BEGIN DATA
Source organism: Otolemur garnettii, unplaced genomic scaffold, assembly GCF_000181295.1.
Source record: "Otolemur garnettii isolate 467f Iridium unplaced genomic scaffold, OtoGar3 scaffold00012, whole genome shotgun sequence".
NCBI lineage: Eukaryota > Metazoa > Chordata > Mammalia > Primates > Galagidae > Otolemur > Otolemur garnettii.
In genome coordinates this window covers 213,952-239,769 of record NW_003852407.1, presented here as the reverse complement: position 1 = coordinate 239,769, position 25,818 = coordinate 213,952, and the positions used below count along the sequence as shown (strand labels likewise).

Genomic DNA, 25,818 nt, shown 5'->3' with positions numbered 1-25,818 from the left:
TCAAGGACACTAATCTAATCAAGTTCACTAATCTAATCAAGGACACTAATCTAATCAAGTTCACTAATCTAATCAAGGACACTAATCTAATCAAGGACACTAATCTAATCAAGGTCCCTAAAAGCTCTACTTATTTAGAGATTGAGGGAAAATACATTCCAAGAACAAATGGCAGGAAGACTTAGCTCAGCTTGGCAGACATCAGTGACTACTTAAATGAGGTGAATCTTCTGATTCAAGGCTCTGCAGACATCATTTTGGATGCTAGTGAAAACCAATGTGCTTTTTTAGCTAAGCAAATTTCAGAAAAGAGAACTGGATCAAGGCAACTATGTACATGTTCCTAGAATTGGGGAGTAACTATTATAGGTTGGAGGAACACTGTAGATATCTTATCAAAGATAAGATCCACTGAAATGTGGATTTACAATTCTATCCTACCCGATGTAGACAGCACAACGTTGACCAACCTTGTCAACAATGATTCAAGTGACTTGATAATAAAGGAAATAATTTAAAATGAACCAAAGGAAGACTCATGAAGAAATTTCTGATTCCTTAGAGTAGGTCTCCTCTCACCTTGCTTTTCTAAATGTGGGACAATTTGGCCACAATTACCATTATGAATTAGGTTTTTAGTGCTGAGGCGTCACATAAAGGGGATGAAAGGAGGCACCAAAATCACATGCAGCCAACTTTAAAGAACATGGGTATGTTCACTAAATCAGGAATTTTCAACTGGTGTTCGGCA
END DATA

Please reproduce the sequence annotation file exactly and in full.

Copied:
Source organism: Otolemur garnettii, unplaced genomic scaffold, assembly GCF_000181295.1.
Source record: "Otolemur garnettii isolate 467f Iridium unplaced genomic scaffold, OtoGar3 scaffold00012, whole genome shotgun sequence".
NCBI lineage: Eukaryota > Metazoa > Chordata > Mammalia > Primates > Galagidae > Otolemur > Otolemur garnettii.
In genome coordinates this window covers 213,952-239,769 of record NW_003852407.1, presented here as the reverse complement: position 1 = coordinate 239,769, position 25,818 = coordinate 213,952, and the positions used below count along the sequence as shown (strand labels likewise).

Genomic DNA, 25,818 nt, shown 5'->3' with positions numbered 1-25,818 from the left:
TCAAGGACACTAATCTAATCAAGTTCACTAATCTAATCAAGGACACTAATCTAATCAAGTTCACTAATCTAATCAAGGACACTAATCTAATCAAGGACACTAATCTAATCAAGGTCCCTAAAAGCTCTACTTATTTAGAGATTGAGGGAAAATACATTCCAAGAACAAATGGCAGGAAGACTTAGCTCAGCTTGGCAGACATCAGTGACTACTTAAATGAGGTGAATCTTCTGATTCAAGGCTCTGCAGACATCATTTTGGATGCTAGTGAAAACCAATGTGCTTTTTTAGCTAAGCAAATTTCAGAAAAGAGAACTGGATCAAGGCAACTATGTACATGTTCCTAGAATTGGGGAGTAACTATTATAGGTTGGAGGAACACTGTAGATATCTTATCAAAGATAAGATCCACTGAAATGTGGATTTACAATTCTATCCTACCCGATGTAGACAGCACAACGTTGACCAACCTTGTCAACAATGATTCAAGTGACTTGATAATAAAGGAAATAATTTAAAATGAACCAAAGGAAGACTCATGAAGAAATTTCTGATTCCTTAGAGTAGGTCTCCTCTCACCTTGCTTTTCTAAATGTGGGACAATTTGGCCACAATTACCATTATGAATTAGGTTTTTAGTGCTGAGGCGTCACATAAAGGGGATGAAAGGAGGCACCAAAATCACATGCAGCCAACTTTAAAGAACATGGGTATGTTCACTAAATCAGGAATTTTCAACTGGTGTTCGGCA